Under the lines run in the original survey the new road will not go by the Ray Brook state hospital but will follow the old dirt road from Harder's Ray Brook house for some distance and join the present highway at a point this side of the D. & H. tracks near Turtle Pond, where, it is expected, an overhead crossing will be built.

Curves Are Cut

Leaving Lake Placid beyond the outlet the new road will be lessened at Sterling Fox Farm by cutting into adjacent properties slightly. The new highway will then go by the old barn to the west of the present route and join the existing road near the junction of that thoroughfare and Carolyn road.

The curve beyond the Saranac Lake golf club will be cut down by going through the point north of the present road and coming out this side of the Ray Brook cabin development. This development will not be materially affected by the new highway, it is believed.

Late changes urged for the highway by many interested in its construction could not be approved, it was pointed out by Mr. Shea, since this would delay the beginning of work on the project. Mr. Shea, who headed a bi-village road committee of Lake Placid and Saranac Lake, has consistently backed action leading to the construction of this much-needed highway, has had the support of local and state authorities in his stand. Supervisor Willis Wells of Lake Placid, local village officers and leading citizens and officials of Saranac Lake, together with authorities, have joined in the effort to have the road built.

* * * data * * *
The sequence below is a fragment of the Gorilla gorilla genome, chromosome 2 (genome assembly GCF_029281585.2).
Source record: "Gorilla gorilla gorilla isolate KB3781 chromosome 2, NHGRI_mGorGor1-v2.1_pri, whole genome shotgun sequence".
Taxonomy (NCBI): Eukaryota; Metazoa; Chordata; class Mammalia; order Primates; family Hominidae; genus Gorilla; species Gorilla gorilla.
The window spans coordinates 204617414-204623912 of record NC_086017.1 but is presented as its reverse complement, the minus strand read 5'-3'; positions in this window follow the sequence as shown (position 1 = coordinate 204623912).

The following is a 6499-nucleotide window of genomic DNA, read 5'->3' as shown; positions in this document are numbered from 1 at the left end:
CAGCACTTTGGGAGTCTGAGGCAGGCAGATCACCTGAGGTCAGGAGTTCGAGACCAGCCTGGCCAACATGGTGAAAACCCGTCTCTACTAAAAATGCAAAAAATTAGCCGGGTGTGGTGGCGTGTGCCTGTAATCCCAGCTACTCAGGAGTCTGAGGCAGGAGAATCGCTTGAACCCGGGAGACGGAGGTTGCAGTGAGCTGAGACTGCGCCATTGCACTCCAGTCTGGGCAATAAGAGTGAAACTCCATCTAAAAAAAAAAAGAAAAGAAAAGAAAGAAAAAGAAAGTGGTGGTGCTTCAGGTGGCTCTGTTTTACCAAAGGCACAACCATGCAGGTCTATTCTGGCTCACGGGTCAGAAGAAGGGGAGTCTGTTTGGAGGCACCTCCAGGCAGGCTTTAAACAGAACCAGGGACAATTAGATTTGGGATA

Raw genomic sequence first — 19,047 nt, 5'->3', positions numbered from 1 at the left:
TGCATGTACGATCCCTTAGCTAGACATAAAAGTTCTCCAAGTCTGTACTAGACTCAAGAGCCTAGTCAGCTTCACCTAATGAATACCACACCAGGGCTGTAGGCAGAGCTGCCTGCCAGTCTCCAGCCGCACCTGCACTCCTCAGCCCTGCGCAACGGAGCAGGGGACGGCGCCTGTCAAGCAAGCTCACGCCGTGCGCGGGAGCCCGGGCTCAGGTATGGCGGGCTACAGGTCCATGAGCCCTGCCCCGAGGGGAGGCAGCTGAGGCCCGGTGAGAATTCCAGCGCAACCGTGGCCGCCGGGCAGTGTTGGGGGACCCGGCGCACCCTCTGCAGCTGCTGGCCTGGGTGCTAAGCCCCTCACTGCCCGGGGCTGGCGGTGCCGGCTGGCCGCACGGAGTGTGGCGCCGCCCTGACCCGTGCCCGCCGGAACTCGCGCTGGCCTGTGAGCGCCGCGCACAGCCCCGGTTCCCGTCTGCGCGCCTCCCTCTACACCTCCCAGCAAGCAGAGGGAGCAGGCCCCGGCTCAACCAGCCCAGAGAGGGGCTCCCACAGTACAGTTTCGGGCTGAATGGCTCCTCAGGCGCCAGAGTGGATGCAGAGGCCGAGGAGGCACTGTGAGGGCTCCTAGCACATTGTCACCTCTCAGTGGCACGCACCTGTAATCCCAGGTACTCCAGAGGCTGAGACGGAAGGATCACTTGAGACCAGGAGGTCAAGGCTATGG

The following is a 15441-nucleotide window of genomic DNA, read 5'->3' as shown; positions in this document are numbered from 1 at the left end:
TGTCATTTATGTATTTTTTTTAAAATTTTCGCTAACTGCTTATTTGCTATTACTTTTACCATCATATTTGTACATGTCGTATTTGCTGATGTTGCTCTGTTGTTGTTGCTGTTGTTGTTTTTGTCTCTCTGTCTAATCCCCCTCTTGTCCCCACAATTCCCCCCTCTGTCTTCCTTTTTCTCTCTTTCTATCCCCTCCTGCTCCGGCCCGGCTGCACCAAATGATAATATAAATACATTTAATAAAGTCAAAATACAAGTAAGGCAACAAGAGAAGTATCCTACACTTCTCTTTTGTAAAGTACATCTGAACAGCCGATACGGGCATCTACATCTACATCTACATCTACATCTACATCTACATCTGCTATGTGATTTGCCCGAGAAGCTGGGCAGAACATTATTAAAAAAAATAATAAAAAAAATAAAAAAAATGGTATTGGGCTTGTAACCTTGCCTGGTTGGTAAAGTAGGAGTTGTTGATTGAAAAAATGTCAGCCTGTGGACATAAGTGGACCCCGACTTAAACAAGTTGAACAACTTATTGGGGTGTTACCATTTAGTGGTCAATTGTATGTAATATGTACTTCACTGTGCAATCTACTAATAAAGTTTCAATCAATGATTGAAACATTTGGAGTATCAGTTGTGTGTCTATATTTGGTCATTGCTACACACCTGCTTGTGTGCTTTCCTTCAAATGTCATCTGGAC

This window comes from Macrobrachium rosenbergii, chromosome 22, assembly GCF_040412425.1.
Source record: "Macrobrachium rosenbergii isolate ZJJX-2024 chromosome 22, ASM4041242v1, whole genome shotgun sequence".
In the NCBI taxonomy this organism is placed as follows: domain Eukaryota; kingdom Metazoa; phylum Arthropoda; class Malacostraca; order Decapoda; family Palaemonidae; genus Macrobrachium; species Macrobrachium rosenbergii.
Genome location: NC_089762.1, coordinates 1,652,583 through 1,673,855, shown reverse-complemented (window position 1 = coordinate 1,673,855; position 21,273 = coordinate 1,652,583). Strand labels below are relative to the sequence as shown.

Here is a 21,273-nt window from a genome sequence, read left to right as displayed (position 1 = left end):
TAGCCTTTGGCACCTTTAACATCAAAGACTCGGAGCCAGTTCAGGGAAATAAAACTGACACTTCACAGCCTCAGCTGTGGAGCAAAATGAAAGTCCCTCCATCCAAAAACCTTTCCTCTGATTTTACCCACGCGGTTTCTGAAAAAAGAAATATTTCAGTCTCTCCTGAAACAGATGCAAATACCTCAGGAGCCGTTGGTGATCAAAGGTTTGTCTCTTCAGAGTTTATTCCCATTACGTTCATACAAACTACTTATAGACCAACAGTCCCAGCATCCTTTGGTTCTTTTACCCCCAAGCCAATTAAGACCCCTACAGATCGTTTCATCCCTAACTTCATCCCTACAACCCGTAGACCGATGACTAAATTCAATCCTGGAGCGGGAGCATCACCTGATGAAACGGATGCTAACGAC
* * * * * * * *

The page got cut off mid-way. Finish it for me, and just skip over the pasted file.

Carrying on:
Old Address Post-911 Address Building Name Notes
Sara-Placid Highway 710 NY 86 Turtle Pond Club  
Crosses the route of the Saranac and Lake Placid Railroad
  867 NY 86 The Birches  
Passes Ray Brook Road to the south
Sara-Placid Highway 900 NY 86

Became the Ray Brook Post Office c. 1979

Passes McKenzie Pond Road to the north
Sara-Placid Highway   Pioneer Village The main building burned, and the cabins were torn down to make way for a Tractor Supply store
Passes Old Ray Brook Road to the south
  1097 NY 86 New York State Police Troop B  
  1115 NY 86

Department of Environmental Conservation

  NY 86 Adirondack Park Agency  
  1186 NY 86 Tail o' the Pup  
  15 Knotingham Road Sherwood Forest  
Passes Knottingham Road to the north
  1316 NY 86 Saranac Lake Golf Club  
  1339 NY 86 The Garden Center  
    Furniture Weekend Formerly John Moran Ford